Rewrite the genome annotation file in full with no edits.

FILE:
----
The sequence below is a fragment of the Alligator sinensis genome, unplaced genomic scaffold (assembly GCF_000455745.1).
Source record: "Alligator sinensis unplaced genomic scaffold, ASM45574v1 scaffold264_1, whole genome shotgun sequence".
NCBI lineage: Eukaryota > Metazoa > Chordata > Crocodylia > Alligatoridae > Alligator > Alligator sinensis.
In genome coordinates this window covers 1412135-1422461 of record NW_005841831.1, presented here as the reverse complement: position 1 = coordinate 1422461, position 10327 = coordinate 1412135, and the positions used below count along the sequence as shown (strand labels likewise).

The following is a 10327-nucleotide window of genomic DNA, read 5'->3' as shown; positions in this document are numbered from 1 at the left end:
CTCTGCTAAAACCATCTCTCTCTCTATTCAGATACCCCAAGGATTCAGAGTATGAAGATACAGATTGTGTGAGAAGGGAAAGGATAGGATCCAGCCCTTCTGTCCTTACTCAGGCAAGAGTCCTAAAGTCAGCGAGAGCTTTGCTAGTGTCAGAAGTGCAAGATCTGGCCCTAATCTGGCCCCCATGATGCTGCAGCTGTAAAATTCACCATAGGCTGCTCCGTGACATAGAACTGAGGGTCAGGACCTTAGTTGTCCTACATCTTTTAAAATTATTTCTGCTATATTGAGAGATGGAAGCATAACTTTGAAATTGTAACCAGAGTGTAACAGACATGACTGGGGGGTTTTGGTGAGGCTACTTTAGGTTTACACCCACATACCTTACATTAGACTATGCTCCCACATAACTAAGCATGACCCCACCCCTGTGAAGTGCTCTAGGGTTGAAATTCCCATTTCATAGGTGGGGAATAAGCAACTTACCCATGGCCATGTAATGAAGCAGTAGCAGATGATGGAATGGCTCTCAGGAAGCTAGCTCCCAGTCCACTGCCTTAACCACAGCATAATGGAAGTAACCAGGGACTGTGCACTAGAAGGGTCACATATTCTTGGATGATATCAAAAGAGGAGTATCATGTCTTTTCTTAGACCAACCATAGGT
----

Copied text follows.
The sequence below is a fragment of the Alligator sinensis genome, unplaced genomic scaffold (assembly GCF_000455745.1).
Source record: "Alligator sinensis unplaced genomic scaffold, ASM45574v1 scaffold264_1, whole genome shotgun sequence".
NCBI lineage: Eukaryota > Metazoa > Chordata > Crocodylia > Alligatoridae > Alligator > Alligator sinensis.
In genome coordinates this window covers 1412135-1422461 of record NW_005841831.1, presented here as the reverse complement: position 1 = coordinate 1422461, position 10327 = coordinate 1412135, and the positions used below count along the sequence as shown (strand labels likewise).

The following is a 10327-nucleotide window of genomic DNA, read 5'->3' as shown; positions in this document are numbered from 1 at the left end:
CTCTGCTAAAACCATCTCTCTCTCTATTCAGATACCCCAAGGATTCAGAGTATGAAGATACAGATTGTGTGAGAAGGGAAAGGATAGGATCCAGCCCTTCTGTCCTTACTCAGGCAAGAGTCCTAAAGTCAGCGAGAGCTTTGCTAGTGTCAGAAGTGCAAGATCTGGCCCTAATCTGGCCCCCATGATGCTGCAGCTGTAAAATTCACCATAGGCTGCTCCGTGACATAGAACTGAGGGTCAGGACCTTAGTTGTCCTACATCTTTTAAAATTATTTCTGCTATATTGAGAGATGGAAGCATAACTTTGAAATTGTAACCAGAGTGTAACAGACATGACTGGGGGGTTTTGGTGAGGCTACTTTAGGTTTACACCCACATACCTTACATTAGACTATGCTCCCACATAACTAAGCATGACCCCACCCCTGTGAAGTGCTCTAGGGTTGAAATTCCCATTTCATAGGTGGGGAATAAGCAACTTACCCATGGCCATGTAATGAAGCAGTAGCAGATGATGGAATGGCTCTCAGGAAGCTAGCTCCCAGTCCACTGCCTTAACCACAGCATAATGGAAGTAACCAGGGACTGTGCACTAGAAGGGTCACATATTCTTGGATGATATCAAAAGAGGAGTATCATGTCTTTTCTTAGACCAACCATAGGT